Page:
If you own an exquisite piece of wooden furniture, a bronze artefact or even a car you love for that matter, you’d know how important it is to have them rightly polished. And even when, with all the care in the world, you do coat them with the best polish, you know it’s not going to stay the same forever. And this is a reality, we all accept, despite all our technological advances.
But what if there is a place that has walls polished to mirror finish and have stayed the same for the past 2300 years. These polishes have weathered everything from rains, winds, human interference and most importantly, time.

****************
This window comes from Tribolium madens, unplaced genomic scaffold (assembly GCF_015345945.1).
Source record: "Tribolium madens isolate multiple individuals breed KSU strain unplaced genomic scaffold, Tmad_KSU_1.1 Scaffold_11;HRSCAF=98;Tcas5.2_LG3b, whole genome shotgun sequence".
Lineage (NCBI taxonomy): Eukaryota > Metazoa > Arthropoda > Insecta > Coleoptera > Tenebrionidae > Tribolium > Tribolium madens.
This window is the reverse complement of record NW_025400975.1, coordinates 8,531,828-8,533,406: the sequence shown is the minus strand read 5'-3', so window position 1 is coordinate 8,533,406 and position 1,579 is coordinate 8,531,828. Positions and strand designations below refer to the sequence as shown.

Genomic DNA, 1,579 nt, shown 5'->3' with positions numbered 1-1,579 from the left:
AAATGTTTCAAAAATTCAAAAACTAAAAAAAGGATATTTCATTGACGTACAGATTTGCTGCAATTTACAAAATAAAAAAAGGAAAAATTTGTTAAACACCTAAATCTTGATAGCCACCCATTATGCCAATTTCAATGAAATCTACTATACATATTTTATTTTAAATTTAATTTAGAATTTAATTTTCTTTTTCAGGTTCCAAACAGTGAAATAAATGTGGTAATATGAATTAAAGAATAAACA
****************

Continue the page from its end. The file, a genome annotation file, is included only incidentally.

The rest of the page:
Impossible…you’d say, won’t you?
Barabar Caves, located near Gaya in Bihar are the oldest surviving rock-cut caves in India. Yes, they were carved way before Ajanta, Ellora or Kanheri caves.
Built during the Mauryan empire, at least 2300 years back, these caves host the first known surface coated with a polish that gave mirror finish with great flatness. Such is the finesse of this polish that even if you touch them today, you’ll feel that the coat was still fresh. This unique coating, referred to as Mauryan Polish, was used on several smaller surfaces of the Maurya statuary, the most popular being the Ashoka Pillar.
That the polish must have been a costly affair, is evident from the fact that no other caves after Barabar have polished walls. Afterall a polish that can weather 2300 years is nothing short of an engineering marvel and had to be valued equally.